The goal of this page is to propose practical guidelines and to try to develop new statistical standards and methods for use in cognitive neuroscience and more generally in psychology and biomedical research. Its goal is certainly not to propose recipes or to tell researchers how they should work, but to clarify important issues about the misusage of statistics tools, which have devastating consequences on scientific progress. We hope it will serve as a reference page for researchers and students at CerCo, when writing papers and presenting results, as well as for researchers visiting the lab. This page will be indefinitely “under construction”, please visit it from time to time. You’re welcome to write to us for suggestions, improvement, discussion or even contestation.
For decades we have been teaching students Null Hypothesis Significance Tests (NHST) statistics to analyze their data. These tools have yet been criticized since their inception (Meehl 1967), because they are only appropriate for taking decisions related to a Null hypothesis (like in manufacturing), not for making inferences about behavioral and neuronal processes (Kline 2004). But the times seem ripe for a radical change. In neuroscience, Ioannidis and colleagues revealed that most published studies were severely underpowered (Button et al. 2013, Nature Reviews Neuroscience 14) and, therefore, basically useless. Following Psychological Science that now embraces the “New Statistics” defended by Cumming (2013), CerCo encourages our community to publish Confidence Intervals (CI) of effect sizes instead of p-values. Such a small change of practice may foster revolutionary changes in the sociology of our science. At p = 0.05 the 95% CI of the effect size includes zero. The mathematics is the same but the story based upon one or the other presentation differs a lot. In many studies, CIs are often “embarrassingly large” (Cohen 1994) and, if shown, would have prevented publication. Precision is what we should strive for, not ill-named statistical “significance”. Precise inference or estimation may often require much more data, and therefore, fewer publications. On the other hand, insisting on precision erases the difference between formerly called “null” and “significant” results, and should help fighting against publication biases, file-drawers problems and even fraud. In 1998, Robert Matthews had written in the Sunday Telegraph : “The plain fact is that 70 years ago Ronald Fisher gave scientists a mathematical machine for turning baloney into breakthroughs, and flukes into funding. It is time to pull the plug.” CerCo wants to put an end to “our generations-long obsession with p values and the statistical buffoonery” (Lambdin, 2012).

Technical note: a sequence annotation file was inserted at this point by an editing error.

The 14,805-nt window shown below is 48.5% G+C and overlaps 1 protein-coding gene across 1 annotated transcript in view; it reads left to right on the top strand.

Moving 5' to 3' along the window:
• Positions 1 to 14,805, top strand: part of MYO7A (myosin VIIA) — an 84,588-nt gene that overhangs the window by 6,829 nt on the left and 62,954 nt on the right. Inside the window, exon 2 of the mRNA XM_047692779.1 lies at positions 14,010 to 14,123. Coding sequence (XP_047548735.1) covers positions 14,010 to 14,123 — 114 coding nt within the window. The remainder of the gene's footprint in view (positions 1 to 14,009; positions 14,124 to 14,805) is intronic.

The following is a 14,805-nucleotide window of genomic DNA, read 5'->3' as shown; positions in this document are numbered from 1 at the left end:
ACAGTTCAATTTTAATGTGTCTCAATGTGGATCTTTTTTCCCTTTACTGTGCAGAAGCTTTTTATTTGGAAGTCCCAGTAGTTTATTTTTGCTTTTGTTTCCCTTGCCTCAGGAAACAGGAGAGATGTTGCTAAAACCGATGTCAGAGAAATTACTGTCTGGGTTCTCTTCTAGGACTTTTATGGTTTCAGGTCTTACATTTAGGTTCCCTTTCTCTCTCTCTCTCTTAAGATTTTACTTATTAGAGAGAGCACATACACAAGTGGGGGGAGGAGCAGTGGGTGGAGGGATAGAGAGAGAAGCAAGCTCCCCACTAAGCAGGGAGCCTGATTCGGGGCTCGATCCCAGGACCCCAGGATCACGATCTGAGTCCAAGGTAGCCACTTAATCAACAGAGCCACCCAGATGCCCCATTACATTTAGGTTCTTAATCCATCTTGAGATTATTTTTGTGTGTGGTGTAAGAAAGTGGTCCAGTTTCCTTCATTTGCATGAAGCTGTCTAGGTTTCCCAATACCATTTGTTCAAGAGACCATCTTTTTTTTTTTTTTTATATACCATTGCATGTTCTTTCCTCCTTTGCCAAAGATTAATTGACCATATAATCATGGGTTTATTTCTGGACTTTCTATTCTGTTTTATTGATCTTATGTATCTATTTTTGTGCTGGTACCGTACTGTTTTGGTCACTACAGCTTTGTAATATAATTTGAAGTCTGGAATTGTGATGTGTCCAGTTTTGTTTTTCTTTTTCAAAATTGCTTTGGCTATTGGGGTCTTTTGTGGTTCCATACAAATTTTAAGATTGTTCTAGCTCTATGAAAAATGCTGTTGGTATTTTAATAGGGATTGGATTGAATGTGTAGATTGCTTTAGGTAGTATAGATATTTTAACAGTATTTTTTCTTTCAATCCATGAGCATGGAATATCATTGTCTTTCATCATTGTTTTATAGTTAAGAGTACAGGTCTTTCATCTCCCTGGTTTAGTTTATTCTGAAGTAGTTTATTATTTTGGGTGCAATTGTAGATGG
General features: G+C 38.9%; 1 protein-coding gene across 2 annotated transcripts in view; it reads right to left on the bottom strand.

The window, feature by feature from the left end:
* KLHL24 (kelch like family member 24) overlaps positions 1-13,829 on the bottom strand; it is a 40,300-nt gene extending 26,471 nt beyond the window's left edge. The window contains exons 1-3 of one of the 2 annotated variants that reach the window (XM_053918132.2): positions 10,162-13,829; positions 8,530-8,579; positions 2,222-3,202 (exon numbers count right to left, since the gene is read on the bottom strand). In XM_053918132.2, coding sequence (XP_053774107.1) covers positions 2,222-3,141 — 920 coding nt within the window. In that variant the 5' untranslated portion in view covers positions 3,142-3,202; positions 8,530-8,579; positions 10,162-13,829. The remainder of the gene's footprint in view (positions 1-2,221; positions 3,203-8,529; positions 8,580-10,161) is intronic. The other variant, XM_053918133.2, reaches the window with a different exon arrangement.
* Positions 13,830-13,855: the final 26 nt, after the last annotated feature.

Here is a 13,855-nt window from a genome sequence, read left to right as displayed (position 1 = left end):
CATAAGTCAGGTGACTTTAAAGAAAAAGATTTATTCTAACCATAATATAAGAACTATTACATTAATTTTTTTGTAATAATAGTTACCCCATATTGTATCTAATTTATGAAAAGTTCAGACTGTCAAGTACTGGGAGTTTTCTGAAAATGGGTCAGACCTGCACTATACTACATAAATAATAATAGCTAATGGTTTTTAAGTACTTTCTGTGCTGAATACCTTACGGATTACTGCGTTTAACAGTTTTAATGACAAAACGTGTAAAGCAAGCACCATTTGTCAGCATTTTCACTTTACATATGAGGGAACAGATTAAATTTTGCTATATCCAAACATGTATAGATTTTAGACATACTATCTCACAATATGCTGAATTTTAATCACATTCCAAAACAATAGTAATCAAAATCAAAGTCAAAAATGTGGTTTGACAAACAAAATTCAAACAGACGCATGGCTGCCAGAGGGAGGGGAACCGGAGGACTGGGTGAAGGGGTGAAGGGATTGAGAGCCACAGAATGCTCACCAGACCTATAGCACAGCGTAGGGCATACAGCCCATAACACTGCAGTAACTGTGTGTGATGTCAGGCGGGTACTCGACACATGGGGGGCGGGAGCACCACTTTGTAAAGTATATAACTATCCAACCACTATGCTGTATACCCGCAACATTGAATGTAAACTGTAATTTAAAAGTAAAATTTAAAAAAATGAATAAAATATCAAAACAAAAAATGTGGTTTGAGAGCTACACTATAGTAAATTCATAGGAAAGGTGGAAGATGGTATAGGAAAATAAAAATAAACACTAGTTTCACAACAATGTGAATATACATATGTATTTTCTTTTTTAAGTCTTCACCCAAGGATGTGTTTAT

Videos of Cumming’s pedagogical tutorial (2014 APS Annual Convention in San Francisco).
This page is written on behalf of CerCo and moderated by a CerCo scientific committee led by Jean-Michel Hupé and including Robin Baures, Benoit Cottereau and Muriel Mescam. It was first published in January 2015.
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(Excerpt from Lauren Richardson in the Plos Biologue, March 16, 2016) :
“For the first time in its 177-year history, the American Statistical Association (ASA) has voiced its opinion and made specific recommendations for a statistical practice. The subject of their ire ? The (arguably) most common statistical output, the p-value. The p-value has long been the primary metric for demonstrating that study results are “statistically significant,” usually by achieving the semi-arbitrary value of p<0.05. However, the ASA notes, the importance of the p-value has been greatly overstated and the scientific community has become over-reliant on this one – flawed – measure.”
The ASA indicated that they could not reach a consensus about the problem of multiple comparisons. This problem is especially critical for MRI and EEG data. For MRI, JMH discussed this problem here, together with many other (unresolved) problems with MRI analysis.
People interested in the answer should probably read this book by Kruschke. There won’t be any universal recipe, of course, but our impression so far if that Bayesian “Higher Density Intervals” may be a necessary alternative to frequentist “Confidence Intervals” only for complex analyses, when we can’t find any tractable statistical model. But for most of "us", users of t-tests and ANOVAs, CIs and HDI perform just the same, as long as the conditions of validity are carefully verified, of course. The advantage of CIs, in our opinion, is that they should engage to think of the data as “one possible sample among many others”, and therefore encourage replications and meta-studies, as advocated by Cumming. The other practical advantage is that we can keep using our familiar statistical tools. Bayesian factors, on the other hand, provide a valuable alternative only when you do have real prior information, which is rare in “our” field – unlike in clinical studies.
Mise à jour 11/05/2016